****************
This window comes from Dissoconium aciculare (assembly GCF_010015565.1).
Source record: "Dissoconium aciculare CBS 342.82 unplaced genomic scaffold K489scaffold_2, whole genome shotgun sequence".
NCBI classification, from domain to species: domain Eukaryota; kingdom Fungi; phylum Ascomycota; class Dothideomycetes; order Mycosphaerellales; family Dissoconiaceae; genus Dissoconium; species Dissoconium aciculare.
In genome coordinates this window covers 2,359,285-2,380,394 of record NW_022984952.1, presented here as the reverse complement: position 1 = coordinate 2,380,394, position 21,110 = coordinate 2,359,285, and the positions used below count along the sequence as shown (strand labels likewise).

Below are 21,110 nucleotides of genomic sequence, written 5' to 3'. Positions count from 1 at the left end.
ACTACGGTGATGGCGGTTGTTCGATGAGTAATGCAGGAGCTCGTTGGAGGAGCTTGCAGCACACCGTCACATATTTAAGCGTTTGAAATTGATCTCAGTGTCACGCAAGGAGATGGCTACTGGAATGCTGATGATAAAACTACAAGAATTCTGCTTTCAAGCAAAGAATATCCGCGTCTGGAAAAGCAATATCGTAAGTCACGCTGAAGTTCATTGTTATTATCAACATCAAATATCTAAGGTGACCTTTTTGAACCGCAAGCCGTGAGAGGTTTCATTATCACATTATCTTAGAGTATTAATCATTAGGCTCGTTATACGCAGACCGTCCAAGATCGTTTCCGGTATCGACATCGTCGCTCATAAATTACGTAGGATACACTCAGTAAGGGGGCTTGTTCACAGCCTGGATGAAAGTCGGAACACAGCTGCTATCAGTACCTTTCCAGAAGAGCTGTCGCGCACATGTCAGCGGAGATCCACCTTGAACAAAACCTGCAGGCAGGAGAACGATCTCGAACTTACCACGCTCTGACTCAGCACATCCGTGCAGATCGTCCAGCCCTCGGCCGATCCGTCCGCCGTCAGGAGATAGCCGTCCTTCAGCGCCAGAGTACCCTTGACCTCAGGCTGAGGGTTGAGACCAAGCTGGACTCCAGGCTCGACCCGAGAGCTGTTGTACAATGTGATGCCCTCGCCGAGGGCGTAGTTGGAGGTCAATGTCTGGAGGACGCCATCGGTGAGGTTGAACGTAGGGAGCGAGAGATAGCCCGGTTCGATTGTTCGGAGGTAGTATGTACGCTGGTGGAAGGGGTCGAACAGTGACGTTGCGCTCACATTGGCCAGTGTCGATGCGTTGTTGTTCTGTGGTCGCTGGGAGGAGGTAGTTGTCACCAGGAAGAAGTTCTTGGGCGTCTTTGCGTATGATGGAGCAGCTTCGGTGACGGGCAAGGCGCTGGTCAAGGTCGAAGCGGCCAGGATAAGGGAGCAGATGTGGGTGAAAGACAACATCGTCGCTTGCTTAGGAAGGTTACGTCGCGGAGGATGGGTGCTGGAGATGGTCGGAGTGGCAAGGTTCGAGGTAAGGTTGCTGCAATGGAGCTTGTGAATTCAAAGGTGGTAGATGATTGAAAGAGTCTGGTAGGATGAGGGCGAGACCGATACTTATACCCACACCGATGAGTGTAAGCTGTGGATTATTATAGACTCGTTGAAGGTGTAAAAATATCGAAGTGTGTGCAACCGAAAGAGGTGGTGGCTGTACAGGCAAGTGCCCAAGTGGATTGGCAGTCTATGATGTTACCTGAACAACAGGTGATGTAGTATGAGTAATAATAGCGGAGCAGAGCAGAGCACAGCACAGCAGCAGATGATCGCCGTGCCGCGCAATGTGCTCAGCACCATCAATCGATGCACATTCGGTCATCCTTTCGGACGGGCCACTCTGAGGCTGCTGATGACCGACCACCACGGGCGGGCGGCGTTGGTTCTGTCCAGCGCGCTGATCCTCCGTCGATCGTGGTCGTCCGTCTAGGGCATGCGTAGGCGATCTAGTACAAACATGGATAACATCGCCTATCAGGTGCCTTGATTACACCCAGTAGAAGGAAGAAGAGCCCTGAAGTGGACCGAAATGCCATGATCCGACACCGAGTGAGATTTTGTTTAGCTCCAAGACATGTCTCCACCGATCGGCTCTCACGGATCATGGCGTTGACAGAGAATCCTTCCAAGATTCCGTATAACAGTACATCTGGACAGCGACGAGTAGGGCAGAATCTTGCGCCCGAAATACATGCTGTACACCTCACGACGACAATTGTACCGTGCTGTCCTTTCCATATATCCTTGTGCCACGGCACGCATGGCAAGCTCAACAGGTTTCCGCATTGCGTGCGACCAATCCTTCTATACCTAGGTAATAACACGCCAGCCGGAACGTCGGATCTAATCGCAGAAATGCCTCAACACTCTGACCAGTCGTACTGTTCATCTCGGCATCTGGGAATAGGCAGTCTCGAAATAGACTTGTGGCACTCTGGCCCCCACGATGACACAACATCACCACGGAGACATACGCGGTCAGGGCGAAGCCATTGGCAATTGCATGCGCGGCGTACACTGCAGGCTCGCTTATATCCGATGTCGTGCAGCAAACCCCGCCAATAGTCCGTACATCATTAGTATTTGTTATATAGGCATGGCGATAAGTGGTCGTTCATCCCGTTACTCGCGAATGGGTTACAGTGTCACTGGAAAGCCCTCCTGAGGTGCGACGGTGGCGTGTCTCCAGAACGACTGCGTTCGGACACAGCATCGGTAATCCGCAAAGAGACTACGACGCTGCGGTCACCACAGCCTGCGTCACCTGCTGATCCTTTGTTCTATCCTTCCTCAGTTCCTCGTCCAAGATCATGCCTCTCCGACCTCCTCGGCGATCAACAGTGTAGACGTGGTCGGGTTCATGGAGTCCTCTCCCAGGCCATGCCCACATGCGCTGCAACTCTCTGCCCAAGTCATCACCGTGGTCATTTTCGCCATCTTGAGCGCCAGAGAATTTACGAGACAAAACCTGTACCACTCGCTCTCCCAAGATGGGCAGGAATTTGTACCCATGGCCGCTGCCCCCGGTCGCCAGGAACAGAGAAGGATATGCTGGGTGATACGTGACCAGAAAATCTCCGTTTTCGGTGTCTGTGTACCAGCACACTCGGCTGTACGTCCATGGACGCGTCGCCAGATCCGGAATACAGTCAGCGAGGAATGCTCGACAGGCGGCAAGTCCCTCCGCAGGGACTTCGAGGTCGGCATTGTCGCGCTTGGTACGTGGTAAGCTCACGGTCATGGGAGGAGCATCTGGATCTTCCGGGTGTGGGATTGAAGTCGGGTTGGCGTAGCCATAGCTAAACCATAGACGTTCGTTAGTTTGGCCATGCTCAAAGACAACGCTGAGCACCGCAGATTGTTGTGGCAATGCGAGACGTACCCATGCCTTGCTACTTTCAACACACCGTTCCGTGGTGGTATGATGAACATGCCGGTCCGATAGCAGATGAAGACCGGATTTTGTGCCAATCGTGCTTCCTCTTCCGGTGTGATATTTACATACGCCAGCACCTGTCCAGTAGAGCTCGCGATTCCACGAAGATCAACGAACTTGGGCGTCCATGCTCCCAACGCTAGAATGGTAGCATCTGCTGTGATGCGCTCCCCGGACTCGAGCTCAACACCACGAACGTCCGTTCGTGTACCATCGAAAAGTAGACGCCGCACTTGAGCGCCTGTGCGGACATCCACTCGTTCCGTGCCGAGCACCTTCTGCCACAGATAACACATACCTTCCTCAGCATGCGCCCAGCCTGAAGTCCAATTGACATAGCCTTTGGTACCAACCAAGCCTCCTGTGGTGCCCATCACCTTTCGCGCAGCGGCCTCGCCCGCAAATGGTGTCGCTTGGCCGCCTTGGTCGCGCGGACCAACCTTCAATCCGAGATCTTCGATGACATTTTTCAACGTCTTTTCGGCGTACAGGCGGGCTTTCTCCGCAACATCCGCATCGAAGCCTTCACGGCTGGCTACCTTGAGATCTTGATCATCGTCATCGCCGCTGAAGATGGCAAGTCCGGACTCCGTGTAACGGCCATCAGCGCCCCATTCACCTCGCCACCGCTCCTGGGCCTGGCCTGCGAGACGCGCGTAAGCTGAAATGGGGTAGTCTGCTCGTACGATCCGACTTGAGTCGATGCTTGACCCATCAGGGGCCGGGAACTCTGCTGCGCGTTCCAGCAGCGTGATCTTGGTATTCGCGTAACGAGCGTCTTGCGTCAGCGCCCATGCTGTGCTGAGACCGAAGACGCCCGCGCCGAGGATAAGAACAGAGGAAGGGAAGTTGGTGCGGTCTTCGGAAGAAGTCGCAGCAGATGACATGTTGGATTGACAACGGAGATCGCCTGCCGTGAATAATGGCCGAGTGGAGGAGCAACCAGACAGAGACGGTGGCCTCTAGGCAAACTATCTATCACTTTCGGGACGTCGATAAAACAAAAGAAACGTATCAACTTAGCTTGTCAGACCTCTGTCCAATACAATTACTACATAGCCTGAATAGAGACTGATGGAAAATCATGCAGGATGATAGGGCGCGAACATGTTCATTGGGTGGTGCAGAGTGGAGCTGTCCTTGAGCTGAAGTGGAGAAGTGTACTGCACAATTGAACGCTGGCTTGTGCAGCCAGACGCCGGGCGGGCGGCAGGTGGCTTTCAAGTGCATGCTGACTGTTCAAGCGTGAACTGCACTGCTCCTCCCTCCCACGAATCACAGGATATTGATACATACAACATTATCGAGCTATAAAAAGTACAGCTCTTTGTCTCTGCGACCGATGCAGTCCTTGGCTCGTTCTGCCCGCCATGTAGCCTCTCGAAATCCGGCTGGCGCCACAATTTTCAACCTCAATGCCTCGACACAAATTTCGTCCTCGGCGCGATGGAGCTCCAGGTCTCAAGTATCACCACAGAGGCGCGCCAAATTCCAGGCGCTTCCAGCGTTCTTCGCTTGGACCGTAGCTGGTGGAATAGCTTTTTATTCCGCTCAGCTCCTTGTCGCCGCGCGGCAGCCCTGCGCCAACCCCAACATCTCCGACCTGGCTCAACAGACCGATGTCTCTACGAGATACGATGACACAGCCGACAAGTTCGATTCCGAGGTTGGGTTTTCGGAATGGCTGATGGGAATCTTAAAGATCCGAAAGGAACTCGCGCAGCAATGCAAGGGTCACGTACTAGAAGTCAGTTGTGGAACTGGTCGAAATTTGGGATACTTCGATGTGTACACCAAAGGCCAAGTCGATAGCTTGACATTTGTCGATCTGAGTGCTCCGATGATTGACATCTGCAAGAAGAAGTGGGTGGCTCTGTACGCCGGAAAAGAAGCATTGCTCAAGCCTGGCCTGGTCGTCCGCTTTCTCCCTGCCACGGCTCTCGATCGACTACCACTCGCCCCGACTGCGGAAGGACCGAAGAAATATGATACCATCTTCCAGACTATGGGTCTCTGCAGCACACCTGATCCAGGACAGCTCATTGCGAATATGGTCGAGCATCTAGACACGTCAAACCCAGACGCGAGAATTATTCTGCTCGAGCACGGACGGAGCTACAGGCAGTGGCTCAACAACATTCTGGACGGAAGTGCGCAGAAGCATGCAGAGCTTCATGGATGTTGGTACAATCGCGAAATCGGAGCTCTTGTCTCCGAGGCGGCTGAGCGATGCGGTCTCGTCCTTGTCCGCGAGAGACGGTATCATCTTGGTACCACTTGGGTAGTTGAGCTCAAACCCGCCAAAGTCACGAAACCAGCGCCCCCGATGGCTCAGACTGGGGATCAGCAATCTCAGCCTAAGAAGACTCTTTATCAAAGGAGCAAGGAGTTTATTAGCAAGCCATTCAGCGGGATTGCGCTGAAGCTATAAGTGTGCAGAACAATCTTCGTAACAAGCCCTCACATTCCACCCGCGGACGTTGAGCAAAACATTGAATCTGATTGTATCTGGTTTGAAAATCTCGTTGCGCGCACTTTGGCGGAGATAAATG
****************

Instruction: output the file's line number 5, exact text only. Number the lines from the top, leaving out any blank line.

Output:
Below are 21,110 nucleotides of genomic sequence, written 5' to 3'. Positions count from 1 at the left end.